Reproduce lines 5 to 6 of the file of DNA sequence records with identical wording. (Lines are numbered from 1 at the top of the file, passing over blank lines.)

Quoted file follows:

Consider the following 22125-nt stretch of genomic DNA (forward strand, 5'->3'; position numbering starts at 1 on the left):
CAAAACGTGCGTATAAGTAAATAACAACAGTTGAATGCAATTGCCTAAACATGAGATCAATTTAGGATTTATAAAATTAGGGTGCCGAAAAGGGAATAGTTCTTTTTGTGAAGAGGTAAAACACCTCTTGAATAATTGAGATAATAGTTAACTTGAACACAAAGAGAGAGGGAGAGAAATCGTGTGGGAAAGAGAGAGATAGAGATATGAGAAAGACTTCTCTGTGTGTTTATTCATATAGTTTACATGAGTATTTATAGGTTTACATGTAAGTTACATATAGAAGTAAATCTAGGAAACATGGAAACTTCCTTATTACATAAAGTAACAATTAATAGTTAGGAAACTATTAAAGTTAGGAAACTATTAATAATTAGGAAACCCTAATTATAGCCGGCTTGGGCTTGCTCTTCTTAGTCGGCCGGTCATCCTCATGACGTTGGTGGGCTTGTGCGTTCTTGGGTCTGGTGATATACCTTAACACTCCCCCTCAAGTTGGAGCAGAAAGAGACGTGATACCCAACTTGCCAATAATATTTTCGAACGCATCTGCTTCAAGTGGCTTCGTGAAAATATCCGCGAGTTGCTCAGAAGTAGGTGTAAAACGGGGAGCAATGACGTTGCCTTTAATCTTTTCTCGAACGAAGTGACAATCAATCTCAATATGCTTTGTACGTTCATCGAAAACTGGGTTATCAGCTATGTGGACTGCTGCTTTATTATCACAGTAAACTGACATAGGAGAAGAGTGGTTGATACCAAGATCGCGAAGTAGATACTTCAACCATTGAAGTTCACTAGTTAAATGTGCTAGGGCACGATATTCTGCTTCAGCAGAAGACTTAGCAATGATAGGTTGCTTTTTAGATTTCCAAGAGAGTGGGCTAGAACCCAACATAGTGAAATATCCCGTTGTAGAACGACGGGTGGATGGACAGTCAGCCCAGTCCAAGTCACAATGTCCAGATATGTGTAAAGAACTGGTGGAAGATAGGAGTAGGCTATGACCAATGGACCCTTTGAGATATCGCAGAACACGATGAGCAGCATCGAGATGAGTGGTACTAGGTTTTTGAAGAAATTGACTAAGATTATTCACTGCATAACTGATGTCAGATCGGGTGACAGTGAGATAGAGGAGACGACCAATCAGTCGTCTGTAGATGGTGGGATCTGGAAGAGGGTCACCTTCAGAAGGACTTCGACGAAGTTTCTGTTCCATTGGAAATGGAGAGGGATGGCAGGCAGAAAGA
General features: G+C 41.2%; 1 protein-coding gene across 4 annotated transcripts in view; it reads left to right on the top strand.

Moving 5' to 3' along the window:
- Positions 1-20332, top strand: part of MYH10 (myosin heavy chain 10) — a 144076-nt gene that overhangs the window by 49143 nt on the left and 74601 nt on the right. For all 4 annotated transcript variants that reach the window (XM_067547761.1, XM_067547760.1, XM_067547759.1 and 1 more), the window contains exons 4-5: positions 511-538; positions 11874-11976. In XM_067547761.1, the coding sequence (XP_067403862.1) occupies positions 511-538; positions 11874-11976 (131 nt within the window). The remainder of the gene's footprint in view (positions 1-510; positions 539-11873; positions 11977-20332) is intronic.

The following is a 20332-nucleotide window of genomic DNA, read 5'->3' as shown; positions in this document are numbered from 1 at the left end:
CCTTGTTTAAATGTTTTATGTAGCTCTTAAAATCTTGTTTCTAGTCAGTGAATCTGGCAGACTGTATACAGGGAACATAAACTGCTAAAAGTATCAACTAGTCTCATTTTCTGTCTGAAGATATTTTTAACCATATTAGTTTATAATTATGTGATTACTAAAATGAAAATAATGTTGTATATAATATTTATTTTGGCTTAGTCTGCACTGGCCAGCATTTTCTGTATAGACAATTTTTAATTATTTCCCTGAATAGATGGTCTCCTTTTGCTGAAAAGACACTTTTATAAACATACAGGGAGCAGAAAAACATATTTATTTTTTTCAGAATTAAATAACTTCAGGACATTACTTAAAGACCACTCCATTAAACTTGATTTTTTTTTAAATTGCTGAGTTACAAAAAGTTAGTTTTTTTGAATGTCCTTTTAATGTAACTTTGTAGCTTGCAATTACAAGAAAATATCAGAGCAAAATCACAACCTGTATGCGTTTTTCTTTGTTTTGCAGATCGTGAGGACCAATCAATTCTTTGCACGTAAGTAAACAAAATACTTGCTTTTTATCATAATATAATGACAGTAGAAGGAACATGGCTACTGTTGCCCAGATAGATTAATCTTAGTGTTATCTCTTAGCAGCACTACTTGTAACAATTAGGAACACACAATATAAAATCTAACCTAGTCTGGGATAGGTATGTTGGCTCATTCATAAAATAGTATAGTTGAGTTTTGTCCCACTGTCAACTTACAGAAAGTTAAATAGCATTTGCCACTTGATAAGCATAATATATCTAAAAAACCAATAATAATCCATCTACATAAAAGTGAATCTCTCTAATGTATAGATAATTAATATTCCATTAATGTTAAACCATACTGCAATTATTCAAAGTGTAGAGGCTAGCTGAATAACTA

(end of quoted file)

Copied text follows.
- Positions 1-20332, top strand: part of MYH10 (myosin heavy chain 10) — a 144076-nt gene that overhangs the window by 49143 nt on the left and 74601 nt on the right. For all 4 annotated transcript variants that reach the window (XM_067547761.1, XM_067547760.1, XM_067547759.1 and 1 more), the window contains exons 4-5: positions 511-538; positions 11874-11976. In XM_067547761.1, the coding sequence (XP_067403862.1) occupies positions 511-538; positions 11874-11976 (131 nt within the window). The remainder of the gene's footprint in view (positions 1-510; positions 539-11873; positions 11977-20332) is intronic.

The following is a 20332-nucleotide window of genomic DNA, read 5'->3' as shown; positions in this document are numbered from 1 at the left end: